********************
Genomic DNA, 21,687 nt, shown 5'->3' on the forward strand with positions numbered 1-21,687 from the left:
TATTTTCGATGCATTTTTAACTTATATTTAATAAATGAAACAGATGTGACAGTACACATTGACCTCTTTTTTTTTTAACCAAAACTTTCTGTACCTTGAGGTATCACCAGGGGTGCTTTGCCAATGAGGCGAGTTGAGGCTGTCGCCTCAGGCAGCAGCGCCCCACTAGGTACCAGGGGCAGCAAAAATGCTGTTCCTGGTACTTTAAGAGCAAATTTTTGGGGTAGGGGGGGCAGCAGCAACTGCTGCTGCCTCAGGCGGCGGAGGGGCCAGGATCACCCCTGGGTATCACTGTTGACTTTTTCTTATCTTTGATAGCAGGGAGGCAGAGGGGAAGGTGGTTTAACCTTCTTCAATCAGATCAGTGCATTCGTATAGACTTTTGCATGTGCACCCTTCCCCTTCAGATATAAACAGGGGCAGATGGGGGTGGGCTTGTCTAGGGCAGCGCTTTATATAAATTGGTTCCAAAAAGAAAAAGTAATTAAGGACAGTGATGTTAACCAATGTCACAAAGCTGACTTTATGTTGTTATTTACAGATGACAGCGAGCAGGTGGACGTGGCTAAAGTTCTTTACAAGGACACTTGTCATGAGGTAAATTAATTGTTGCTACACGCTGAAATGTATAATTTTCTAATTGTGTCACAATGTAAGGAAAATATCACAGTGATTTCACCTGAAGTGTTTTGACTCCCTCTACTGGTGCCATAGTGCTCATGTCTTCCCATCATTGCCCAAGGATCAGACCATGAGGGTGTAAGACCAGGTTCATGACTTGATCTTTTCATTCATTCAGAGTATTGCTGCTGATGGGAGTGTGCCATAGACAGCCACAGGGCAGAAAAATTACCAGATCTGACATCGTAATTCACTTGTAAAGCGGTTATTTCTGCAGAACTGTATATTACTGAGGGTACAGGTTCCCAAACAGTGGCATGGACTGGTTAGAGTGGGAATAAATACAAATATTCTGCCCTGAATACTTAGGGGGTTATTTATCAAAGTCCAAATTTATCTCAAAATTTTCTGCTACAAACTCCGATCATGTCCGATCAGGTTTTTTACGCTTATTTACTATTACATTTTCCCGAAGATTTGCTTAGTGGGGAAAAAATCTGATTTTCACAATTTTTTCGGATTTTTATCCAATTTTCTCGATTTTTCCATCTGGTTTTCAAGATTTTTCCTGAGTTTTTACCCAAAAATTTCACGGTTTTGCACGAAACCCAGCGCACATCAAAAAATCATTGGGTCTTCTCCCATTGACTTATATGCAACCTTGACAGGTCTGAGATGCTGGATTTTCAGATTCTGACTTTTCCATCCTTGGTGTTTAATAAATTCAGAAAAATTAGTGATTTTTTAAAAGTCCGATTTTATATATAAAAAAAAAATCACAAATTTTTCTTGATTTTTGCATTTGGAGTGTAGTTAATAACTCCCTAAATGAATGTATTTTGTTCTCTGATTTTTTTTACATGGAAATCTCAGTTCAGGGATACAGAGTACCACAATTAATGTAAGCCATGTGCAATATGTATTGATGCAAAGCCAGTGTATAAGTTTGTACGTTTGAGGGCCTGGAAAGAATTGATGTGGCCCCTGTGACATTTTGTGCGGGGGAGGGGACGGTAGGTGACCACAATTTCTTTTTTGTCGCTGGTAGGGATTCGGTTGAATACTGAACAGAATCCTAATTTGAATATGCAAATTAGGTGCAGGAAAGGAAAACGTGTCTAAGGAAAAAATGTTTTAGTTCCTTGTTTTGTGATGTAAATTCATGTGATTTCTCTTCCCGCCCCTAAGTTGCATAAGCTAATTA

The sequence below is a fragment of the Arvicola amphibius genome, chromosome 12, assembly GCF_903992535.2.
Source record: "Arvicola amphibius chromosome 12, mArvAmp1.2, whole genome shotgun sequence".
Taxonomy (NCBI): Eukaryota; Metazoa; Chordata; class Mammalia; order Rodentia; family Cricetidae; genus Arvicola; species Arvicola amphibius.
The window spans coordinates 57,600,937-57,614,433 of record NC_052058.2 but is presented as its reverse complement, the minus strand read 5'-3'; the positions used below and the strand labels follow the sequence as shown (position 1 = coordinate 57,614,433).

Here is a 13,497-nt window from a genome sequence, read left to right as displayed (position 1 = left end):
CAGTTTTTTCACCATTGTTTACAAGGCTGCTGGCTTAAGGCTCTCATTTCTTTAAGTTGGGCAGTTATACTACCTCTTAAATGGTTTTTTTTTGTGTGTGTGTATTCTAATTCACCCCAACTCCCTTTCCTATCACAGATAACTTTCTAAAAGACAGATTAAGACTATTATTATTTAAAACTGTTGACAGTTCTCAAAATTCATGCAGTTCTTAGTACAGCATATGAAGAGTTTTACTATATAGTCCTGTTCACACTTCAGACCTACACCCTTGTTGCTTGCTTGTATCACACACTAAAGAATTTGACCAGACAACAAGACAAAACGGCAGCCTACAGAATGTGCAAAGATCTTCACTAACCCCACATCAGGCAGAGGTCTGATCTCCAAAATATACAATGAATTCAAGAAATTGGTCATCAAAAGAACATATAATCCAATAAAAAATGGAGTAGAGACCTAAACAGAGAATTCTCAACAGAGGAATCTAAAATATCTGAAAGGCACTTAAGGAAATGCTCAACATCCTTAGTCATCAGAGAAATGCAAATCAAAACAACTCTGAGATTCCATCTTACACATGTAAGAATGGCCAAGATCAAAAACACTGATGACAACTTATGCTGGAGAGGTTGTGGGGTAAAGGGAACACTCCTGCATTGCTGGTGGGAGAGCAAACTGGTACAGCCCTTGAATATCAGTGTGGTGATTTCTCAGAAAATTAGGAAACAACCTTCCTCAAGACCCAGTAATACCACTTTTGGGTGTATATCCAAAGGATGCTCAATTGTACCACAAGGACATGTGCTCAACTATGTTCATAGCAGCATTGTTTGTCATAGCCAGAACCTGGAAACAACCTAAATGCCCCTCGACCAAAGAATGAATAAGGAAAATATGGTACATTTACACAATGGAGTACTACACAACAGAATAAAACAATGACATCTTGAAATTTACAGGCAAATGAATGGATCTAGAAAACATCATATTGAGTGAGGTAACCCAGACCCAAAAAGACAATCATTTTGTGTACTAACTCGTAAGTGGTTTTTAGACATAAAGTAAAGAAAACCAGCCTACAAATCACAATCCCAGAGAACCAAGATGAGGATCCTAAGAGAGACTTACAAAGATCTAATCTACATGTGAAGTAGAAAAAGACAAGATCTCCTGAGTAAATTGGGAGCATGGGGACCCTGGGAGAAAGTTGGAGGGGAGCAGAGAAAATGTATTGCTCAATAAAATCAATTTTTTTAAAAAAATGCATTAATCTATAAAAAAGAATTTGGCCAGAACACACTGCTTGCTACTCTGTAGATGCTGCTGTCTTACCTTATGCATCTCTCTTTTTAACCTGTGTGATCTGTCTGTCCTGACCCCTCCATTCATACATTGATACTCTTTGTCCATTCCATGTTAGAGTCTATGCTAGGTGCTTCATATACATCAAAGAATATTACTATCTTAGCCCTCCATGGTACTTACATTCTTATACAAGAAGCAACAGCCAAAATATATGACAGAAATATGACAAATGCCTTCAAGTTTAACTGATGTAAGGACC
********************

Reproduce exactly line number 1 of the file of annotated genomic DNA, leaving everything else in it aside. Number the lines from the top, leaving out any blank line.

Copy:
Genomic DNA, 21,687 nt, shown 5'->3' on the forward strand with positions numbered 1-21,687 from the left: